KUALA LUMPUR: With age on his side, Khairul Hafiz Jantan has plenty of time to progress towards becoming one of Asia’s best sprinters.
The 19-year-old athlete will be disappointed not to gain a place on the National Sports Institute’s (NSI) elite Podium Programme which was announced yesterday but it should only be a matter of time before he is challenging Asia’s best.
The 2018 Asian Games in Indonesia is where Kuala Lumpur Sea Games 100m gold medallist Khairul is hoping to burst onto the continental stage, though not everyone is convinced he is ready.
In making their decision, NSI officials believe Khairul will struggle to qualify for the 100m or 200m finals at the Asian Games, let alone win a medal, thus not fulfilling the criteria to get into the Podium Programmme.
A key requirement for a place in the Podium Programme is the ability to produce medals at the Commonwealth Games and Asian Games next year.
While the Commonwealth Games at the Gold Coast is a step too far, the Malaysian Athletics Federation view the Asian Games as the place where Khairul could spring a surprise.
While Khairul set the 100m national record of 10.18 seconds in 2017, his best this year is 10.24 which he clocked at the Asian Track and Field Championships in India in July.
That ranks him 16th among runners from Asian countries, outside the top 60 of Commonwealth nations and beyond the world’s top 150 sprinters in 2017.
The statistics appear to justify NSI’s conclusion but former national sprinter Tan Sri Dr M. Jegathesan believes Khairul needs time to reach medal-winning standard.
“I’m sure NSI have their criteria in deciding who should be in their programme and they can’t be seen to be making exceptions,” said Jegathesan, whose 200m national record was broken by Khairul at the Malaysian Open in July after standing for 49 years.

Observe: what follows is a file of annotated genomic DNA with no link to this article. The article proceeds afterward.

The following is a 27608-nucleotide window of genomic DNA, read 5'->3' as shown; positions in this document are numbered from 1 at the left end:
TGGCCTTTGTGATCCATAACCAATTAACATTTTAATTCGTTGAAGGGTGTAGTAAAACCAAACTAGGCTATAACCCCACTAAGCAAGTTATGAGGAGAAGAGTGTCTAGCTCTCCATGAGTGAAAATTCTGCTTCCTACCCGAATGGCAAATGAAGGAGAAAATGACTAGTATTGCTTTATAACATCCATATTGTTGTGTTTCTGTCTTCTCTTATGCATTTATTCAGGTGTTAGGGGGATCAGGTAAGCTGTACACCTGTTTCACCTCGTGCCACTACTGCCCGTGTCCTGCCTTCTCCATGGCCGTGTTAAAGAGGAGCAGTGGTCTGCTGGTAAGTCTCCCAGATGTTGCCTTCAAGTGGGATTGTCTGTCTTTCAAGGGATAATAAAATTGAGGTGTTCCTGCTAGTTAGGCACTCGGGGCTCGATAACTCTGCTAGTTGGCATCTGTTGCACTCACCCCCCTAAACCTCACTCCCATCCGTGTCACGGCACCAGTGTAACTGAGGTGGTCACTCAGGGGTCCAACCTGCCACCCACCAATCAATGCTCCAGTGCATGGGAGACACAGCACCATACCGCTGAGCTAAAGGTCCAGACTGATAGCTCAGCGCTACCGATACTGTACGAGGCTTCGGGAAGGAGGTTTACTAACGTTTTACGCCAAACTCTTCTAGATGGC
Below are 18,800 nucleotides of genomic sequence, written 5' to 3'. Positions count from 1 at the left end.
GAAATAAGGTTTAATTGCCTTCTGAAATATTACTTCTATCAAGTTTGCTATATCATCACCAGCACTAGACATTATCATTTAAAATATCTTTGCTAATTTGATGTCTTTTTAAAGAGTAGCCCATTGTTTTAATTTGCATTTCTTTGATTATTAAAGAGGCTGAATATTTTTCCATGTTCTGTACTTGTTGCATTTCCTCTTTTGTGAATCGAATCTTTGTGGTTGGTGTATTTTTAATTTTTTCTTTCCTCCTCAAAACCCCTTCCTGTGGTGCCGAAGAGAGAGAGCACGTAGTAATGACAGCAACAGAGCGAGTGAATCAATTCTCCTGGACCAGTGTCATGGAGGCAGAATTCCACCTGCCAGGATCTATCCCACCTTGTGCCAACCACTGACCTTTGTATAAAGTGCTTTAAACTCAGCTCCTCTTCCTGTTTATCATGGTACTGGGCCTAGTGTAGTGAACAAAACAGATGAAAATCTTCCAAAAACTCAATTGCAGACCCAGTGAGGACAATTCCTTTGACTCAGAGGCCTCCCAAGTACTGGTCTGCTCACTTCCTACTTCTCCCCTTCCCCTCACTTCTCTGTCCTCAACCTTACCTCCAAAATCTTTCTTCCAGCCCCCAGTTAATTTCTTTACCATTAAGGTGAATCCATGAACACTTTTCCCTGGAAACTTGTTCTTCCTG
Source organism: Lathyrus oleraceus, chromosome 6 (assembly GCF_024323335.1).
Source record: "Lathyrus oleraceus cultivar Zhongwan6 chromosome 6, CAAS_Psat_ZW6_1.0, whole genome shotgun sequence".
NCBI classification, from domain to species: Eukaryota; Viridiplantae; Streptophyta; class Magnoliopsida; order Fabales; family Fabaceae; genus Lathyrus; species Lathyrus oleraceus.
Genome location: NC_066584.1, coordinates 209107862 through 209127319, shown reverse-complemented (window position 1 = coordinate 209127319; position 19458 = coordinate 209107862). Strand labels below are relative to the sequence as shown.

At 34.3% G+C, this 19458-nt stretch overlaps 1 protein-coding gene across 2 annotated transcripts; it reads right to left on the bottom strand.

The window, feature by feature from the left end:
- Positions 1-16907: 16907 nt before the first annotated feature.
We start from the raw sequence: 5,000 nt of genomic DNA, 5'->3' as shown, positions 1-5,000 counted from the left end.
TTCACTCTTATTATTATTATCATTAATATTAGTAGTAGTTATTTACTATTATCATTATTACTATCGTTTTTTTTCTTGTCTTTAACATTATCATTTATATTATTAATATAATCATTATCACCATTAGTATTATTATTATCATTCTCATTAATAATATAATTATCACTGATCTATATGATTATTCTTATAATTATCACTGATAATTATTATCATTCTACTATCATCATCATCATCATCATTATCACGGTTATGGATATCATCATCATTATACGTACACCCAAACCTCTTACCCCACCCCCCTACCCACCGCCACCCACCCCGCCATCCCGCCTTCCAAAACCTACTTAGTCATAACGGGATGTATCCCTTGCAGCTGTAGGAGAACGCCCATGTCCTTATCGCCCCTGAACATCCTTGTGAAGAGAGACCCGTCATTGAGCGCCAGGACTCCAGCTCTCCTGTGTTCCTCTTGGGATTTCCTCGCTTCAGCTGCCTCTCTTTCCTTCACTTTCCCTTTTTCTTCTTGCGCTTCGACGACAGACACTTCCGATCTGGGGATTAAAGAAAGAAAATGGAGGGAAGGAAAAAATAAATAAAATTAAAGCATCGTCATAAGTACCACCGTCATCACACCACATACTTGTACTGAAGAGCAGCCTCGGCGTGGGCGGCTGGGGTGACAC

“But what Khairul has done since the age of 18 is very commendable. He has the ability to go far but it is important that he is managed well and does the right things. People can fall by the wayside if they are not guided properly.”
Jegathesan, 74, knows what it takes to win Asian Games gold medals in the sprints after winning the 100m in 1966 and the 200m in 1962 and 1966.
Rabuan Pit remains the only other Malaysian to win the Asian Games 100m gold in 1982, and if Khairul does not achieve it in Indonesia next year, the wait will extend to 40 years by the time the next edition rolls around in 2022.
Jegathesan, however, thinks that in five years, Khairul would have a better shot at winning gold when he is at his peak.
“Nobody can reach his peak at 18 or 19 and you cannot expect Khairul to do it so soon,” said Jegathesan, who was only 18 when he won gold at the 1962 Asian Games though the sport has changed a lot since then.
“But in five years’ time, he is definitely capable of doing it. He has plenty of room to improve and go even faster. How fast, I can’t say.”
Khairul’s personal best of 10.18 would have placed him fourth in the 100m final of the 2014 Incheon Asian Games and just 0.03 behind bronze medallist Kei Takase of Japan.
With luck, he may be able to mount the podium in Indonesia but many factors will come into play and if the stars align in his favour, he could prove NSI wrong next August.